Space agencies intent on mission to return Mars rocks to Earth" width="976" height="790">
Artwork: The mission would allow Martian rock and soil samples to be studied in labs on Earth
The US and European space agencies are edging towards a joint mission to bring back rock and soil samples from Mars.Nasa and Esa have signed a letter of intent that could lead to the first "round trip" to another planet.The move was announced as a meeting in Berlin, Germany, discussed the science goals and feasibility of a Mars Sample Return (MSR) mission.The venture would allow scientists to answer key questions about Martian history.Those questions include whether the Red Planet once hosted life.
Scientists at the Mars meeting said that there was only so much they could learn from Martian meteorites and from the various rovers and static landers sent to the Red Planet.The next step had to be a mission that would retrieve samples from the Martian surface, blast them into space in a capsule and land them safely on Earth.
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Artwork: Nasa is sending a rover to Mars in 2020 that will select and cache samples
They could then be subjected to detailed analysis in laboratories, using instruments that are currently too large and power-hungry to carry as part of a robotic rover's payload and techniques that are difficult to perform from 55 million kilometres away.Making the announcement at the ILA Berlin Air and Space Show, which is taking place at the same time as the Mars meeting, Dr Thomas Zurbuchen, Nasa's associate administrator for science, said: "We want to partner with the European Space Agency, but also with other partners."He said this included potential link-ups with the commercial space sector, adding: "We will at every point look at what is available in the commercial market. Nasa has no interest whatsoever in developing things that we can buy."Dave Parker, director of human and robotic exploration at Esa, commented: "It's very important that every mission we send to Mars discovers something slightly unusual. It's on the basis of that that we tend to plan the next mission or next missions."
Even a small collection of material would help transform our understanding
Nasa's 2020 rover mission is expected to help pave the way for Mars Sample Return, by drilling into the surface and caching the cores in containers. But this is designed principally to act as a demonstration.The design of a sample return mission would need to be drawn up in coming years. Previous concepts have envisaged a rover storing the geological samples from scientifically desirable locations on Mars. The cached samples would then be loaded on to an ascent vehicle which would lift off from the Martian surface. After the cruise back to Earth, a descent module would parachute down through Earth's atmosphere, delivering the first retrieved Martian samples directly into the hands of experts waiting on the ground.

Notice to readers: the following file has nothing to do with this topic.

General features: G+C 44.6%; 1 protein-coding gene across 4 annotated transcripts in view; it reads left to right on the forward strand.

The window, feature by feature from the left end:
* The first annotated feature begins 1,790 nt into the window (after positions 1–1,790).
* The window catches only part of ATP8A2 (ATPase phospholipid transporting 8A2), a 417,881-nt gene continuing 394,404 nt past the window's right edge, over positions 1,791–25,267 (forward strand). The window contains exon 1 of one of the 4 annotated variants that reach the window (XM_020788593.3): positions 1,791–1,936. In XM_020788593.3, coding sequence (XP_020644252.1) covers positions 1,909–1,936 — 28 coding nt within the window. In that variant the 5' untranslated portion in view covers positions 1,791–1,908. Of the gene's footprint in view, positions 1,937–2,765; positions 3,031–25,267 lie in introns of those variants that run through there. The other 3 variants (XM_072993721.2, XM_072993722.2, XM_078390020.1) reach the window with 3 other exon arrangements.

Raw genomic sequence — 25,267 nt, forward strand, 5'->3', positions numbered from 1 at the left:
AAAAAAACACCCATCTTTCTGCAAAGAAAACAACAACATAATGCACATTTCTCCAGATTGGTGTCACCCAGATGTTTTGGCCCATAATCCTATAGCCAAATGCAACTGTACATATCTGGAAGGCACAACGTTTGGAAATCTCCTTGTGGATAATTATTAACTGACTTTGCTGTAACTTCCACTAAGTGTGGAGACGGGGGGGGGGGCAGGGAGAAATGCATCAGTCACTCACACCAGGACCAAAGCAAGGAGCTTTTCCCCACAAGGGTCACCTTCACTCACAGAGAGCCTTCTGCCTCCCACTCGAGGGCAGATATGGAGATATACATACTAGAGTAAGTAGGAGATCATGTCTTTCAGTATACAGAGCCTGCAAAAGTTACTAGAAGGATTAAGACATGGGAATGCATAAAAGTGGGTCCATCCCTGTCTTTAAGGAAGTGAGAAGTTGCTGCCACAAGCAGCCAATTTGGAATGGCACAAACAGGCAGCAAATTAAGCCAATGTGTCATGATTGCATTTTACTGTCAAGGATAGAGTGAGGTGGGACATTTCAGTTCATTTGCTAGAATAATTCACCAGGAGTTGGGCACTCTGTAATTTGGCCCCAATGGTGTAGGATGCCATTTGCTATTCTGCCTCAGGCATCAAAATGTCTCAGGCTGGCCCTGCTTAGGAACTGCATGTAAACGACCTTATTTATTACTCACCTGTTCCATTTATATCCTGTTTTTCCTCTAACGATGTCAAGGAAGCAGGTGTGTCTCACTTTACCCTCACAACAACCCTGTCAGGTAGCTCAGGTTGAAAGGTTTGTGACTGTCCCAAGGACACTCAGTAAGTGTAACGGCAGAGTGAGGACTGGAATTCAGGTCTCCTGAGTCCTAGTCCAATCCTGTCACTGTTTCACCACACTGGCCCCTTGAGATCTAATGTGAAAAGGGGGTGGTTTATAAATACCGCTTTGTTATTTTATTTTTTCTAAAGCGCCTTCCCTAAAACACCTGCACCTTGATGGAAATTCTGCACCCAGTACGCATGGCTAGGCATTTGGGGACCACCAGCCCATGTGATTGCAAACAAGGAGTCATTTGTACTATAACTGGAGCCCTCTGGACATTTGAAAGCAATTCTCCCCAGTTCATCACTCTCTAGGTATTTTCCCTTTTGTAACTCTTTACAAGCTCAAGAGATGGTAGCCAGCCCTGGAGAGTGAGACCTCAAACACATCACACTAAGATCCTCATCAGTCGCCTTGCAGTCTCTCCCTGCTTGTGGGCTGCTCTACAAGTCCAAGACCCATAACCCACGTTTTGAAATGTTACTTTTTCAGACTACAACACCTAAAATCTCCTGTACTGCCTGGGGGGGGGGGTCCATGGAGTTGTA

Protecting the planet
If life existed in the past on the Red Planet, it would likely have been microbial in nature. Today, the high levels of cosmic radiation on Mars' surface - a consequence of its thin atmosphere - would create a hostile environment for any organisms.
Thomas Zurbuchen (L) and Dave Parker signed the letter of intent in Berlin
But in the unlikely scenario that organisms are living in the Martian soil today, the mission itself and the handling of samples once they arrived on Earth would need to be subject to strict quarantine, or "planetary protection", procedures aimed at preventing the contamination of Earth's biosphere with any Martian bugs.Dr Zurbuchen said the sample return mission could also be crucial for later planned human exploration of Mars, which he said Nasa should start thinking about in the 2030s."I can imagine a lot of scenarios where the samples are actually critical for how we explore as humans," he said.
Korolev crater: TGO's first image since arriving in its science orbit at Mars
Esa's Trace Gas Orbiter (TGO) is currently commissioning its instruments in Martian orbit. It will contribute to the life question by mapping the distribution in the atmosphere of methane gas, which could be produced by Martian organisms, but also by non-biological sources.Nasa and Esa had previously worked together on a programme to return geological samples from the Red Planet. In 2009, the agencies agreed to collaborate on the Mars Joint Exploration Initiative, which would have culminated in the recovery of samples in the 2020s.But in 2011, Nasa cancelled its participation in the project amid a budgetary squeeze.The 2nd International Mars Sample Return Conference is taking place from 25-27 April 2018 in Berlin.
Mud cracks: Mars is dry today but it was once much wetter and warmer
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